My Fave Female Villains

Sorry for the radio silence throughout July – a combination of work and moving house (more on that later) has kicked my arse, and I’ve spent most of the past month too exhausted to focus on anything beyond “carry box from here to there”. It hasn’t left much time or energy for blogging.

Hopefully, though, the busy period is out of the way – and at least I’ve had a chance to catch up on my books, TV shows and podcasts over the past month. I’ve also been thinking (although no more than usual) about female characters, and particularly female villains.

Female villains often get the short straw, at least compared to their male counterparts. Like the ‘strong female character’ (which I guess they are, although from a different direction to the one you’d expect), they often have to fit a very restrictive and specific set of roles. Female villains get to be either dangerously sexy, or repulsively grotesque; either lonely and outcast (and therefore vulnerable to affection) or prettily popular (and therefore in need of knocking off their pedestals). If the protagonist is a man, he must either be attracted to or despise the female villain; if the protagonist is a woman, she must prove that she’s a “better” woman than her nemesis, usually by being more modest and chaste. (Of course, this is assuming the protagonist is straight – but then, LGB protagonists usually crop up in better-written stories).

Some female villains, though, get to break this mould, escaping from the restrictions of the ‘(bad) strong female character’ and becoming interesting and nuanced people in their own right. Here are a few of my favourite bad women.


Pearl from MST3K

Who would have thought that a show where three guys (well, one guy and two guy-coded robots) sit around making silly jokes about bad films would have such good female rep? Okay, Pearl is a pantomime villain, but in exactly the same way as her male predecessor. I’ve never caught a single joke from the boys about the fact that she’s a woman – and a woman who doesn’t fit conventional American TV beauty standards, at that. Pearl’s behaviour comes under fire much more than her appearance, and she follows the rather male-orientated tradition of “bumbling inept evil scientist” without her failures being put down to her gender.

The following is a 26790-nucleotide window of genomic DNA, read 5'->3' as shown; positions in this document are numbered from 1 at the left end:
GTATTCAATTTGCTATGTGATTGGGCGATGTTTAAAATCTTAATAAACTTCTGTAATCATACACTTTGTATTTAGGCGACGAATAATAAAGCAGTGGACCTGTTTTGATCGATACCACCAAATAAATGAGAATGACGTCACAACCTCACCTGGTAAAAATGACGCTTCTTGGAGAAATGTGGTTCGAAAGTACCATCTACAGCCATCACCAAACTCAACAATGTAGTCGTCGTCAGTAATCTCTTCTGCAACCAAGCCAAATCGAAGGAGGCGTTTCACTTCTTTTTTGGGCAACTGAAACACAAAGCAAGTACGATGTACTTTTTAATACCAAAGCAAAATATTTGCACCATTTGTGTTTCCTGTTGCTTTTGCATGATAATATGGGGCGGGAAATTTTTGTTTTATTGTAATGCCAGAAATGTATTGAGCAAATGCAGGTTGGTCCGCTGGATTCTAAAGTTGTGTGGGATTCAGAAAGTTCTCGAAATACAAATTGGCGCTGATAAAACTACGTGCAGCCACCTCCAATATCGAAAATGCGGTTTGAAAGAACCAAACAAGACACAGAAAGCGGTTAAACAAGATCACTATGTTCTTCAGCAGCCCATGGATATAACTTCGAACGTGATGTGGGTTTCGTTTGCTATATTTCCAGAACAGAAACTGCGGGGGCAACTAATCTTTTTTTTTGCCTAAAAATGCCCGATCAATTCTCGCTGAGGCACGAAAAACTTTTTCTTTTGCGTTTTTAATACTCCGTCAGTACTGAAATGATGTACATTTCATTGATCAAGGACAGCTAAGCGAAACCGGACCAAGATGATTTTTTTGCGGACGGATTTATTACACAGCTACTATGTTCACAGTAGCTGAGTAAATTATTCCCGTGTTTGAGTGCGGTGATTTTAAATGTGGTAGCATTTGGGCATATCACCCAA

Dr Caldwell from The Girl With All The Gifts

A far more serious (and far more competent) evil scientist than Pearl, Dr Caldwell brings one of my favourite narrative dilemmas into the zombie-apocalypse novel The Girl With All The Gifts – she’s cold, she’s merciless, but she’s right. Dr Caldwell is neither a femme fatale nor a grotesque monster; instead, she’s a single-minded scientist with a strong sense of her own self-importance who may actually be humanity’s last hope – and the fact that she has to kill children to get there doesn’t faze her one bit.


Ursula from The Little Mermaid

I know what you’re thinking – a Disney villain?! Surely the female Disney villains are the go-to examples for the ‘lonely, ugly and bitter’ stereotype?

Well, not Ursula. Yes, her character design was intended to fit the Disney trope of “ugly = bad” – but Ursula laughs in the face of that “ugly” label. She knows she’s fabulous, and makes it clear to everyone around her that she’s entirely comfortable in her own skin. (In fact, it’s only when she forces herself to conform to Disney beauty standards that she starts to lose her grip). Ursula doesn’t want to be young, popular, or the fairest of them all – her ambitions are far grander, and far more political. Her Machiavellian manipulation of the other merpeople mean that she comes within a tentacle’s reach of ruling the seas, and Disney cannot give her her own solo film soon enough.


The Raven from The Adventure Zone

No picture of The Raven, because she’s from a podcast and I don’t want to nick someone’s fanart, but trust me when I say that she’s a brilliant character (as are all the characters in that show, to be honest). The Raven is like the inverse of Dr Caldwell, filling another character role that I love – a good person who’s doing bad things, for what even they would have to admit are bad reasons. She holds a city hostage to the power she’s gained through the use of a horrifying magical artefact – and she’s also one hell of a chariot racer.


I know I’ve missed out so many good female villains (if that’s not a contradiction) – if you have any favourites of your own, share them in the comments!


About Alice Nuttall

Alice Nuttall is a caffeine-guzzling knitter who divides her time between Oxford and the various worlds in her head. She is the author of a YA fantasy novel, Spider Circus, and three webcomics, Footloose, Cherry, and Black Market Magic, as well as several short stories.
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